Holding Enter for 70 Seconds Will Let You Take Down a Linux System, Here Is How to Fix It.
Linux is touted to be the best when it comes to security. The Open Source powered Kernel is often facing some vulnerabilities due to minor bugs and flaws in its design. These flaws are letting hackers to gain access to Linux shell and take control over the system.
Recently a Linux flaw has been disclosed at DeepSec 2016 conference, by Hector Marco & Ismael Ripoll of Cyber security group. The cause for this vulnerability is due to a flaw in the implementation of Cryptsetup utility, used for encrypting hard drives via Linux Unified Key Setup (LUKS).
Using this flaw an attacker can gain access to Linux root shell by holding down the enter key for 70 seconds or entering blank password for 93 times. Cryptsetup file is affected by a design error that allows one to retry passwords various times.
Once the attacker is done doing so, this flaw allows him to obtain a root initramfs (Initial RAM file system) shell on affected systems. Once he get access the attacker can copy, destroy, or modify the contents of the hard disk. The good thing is that this attack doesn’t give access to the contents of the encrypted drive.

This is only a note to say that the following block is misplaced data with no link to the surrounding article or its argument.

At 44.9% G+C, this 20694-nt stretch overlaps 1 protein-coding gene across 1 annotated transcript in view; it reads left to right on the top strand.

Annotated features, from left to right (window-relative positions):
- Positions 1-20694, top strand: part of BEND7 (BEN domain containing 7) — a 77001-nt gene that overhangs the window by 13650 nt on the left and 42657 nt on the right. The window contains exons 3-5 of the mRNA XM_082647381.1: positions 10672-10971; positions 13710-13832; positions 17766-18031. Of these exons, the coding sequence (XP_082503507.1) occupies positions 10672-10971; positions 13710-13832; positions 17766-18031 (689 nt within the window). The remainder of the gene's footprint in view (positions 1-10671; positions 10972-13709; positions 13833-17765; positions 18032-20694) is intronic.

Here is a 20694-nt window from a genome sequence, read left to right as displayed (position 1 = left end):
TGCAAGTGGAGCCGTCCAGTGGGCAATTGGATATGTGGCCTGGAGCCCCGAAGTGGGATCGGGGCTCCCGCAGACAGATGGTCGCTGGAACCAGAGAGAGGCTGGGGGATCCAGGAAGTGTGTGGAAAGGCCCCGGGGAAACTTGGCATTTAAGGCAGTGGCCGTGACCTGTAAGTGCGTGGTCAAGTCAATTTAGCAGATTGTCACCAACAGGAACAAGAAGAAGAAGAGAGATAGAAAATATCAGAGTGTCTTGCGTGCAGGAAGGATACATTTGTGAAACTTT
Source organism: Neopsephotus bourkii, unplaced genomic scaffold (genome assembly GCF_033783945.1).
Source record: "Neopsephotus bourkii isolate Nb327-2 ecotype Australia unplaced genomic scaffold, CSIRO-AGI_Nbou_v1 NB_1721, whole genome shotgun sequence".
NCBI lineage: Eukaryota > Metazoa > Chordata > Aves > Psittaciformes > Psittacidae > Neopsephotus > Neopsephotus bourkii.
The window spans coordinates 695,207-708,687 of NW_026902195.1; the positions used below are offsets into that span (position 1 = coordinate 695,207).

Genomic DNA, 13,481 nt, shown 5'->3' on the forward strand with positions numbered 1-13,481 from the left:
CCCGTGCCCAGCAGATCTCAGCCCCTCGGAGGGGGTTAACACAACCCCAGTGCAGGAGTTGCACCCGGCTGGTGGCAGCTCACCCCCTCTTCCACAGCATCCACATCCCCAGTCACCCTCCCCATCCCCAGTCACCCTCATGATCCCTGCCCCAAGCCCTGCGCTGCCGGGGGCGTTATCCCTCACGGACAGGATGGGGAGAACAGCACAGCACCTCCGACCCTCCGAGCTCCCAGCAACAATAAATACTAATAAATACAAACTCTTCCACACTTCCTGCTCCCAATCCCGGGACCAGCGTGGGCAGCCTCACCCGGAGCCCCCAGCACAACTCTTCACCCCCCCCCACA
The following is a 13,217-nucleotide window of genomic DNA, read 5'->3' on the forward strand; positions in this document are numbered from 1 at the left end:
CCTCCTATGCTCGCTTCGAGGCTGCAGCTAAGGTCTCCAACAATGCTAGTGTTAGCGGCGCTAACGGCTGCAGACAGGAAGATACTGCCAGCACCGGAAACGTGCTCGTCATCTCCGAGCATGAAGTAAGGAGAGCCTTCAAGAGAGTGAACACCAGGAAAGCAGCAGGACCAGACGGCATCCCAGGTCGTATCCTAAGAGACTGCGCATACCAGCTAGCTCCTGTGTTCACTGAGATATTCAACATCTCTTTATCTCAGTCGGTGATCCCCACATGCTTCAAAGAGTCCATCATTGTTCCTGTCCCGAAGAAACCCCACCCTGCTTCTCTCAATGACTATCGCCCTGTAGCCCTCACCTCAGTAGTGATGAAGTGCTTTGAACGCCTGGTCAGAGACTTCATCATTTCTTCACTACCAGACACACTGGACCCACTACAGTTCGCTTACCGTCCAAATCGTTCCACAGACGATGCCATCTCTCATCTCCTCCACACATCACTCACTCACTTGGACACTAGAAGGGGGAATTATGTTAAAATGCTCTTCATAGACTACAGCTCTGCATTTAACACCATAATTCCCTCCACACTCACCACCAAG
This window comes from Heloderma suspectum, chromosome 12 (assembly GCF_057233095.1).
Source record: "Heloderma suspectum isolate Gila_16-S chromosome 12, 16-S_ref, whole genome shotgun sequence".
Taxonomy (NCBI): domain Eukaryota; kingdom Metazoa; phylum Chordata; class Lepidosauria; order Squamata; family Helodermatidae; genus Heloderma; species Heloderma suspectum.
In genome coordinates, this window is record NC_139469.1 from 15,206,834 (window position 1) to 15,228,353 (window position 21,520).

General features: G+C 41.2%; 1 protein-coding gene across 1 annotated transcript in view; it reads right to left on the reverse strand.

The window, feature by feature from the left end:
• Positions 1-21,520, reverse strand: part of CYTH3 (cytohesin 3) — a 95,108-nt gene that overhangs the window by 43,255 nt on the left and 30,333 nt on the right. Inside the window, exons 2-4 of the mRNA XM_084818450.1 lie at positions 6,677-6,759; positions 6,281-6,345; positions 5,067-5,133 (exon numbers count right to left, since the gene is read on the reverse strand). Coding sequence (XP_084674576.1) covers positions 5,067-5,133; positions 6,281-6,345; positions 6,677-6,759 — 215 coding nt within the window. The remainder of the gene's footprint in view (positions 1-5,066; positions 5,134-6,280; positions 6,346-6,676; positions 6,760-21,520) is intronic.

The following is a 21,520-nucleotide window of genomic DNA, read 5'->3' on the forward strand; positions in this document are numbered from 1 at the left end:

This vulnerability is specially serious in environments like libraries, ATMs, airport machines, labs, etc, where the whole boot process is protect (password in BIOS and GRUB) and we only have a keyboard or/and a mouse. Also this flaw can be exploited remotely letting hackers to take down Cloud-based services.
This flaw is found to be affecting most of the popular Linux distros like Ubuntu, fedora and Debian.
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How To Fix It?
As this flaw is due to encryption with LUKS, you need to check if your partitions are encrypted using LUKS. To do this, run the following command:
[crayon-5ce4a2d928825851425860/] When you this command you will be shown with the names of encrypted partitions. If you don’t see any partition in the list, you’re safe. If not then you are vulnerable to this flaw. In order to fix you need look up for a patch from your Linux distro support team. if you don’t find one, then you need get your hands on and fix it manually. This can be done by adding the following lines of code to your boot configuration:
[crayon-5ce4a2d928834587621782/] Want to know more about the flaw, here is the Full Report from the Security Researchers.
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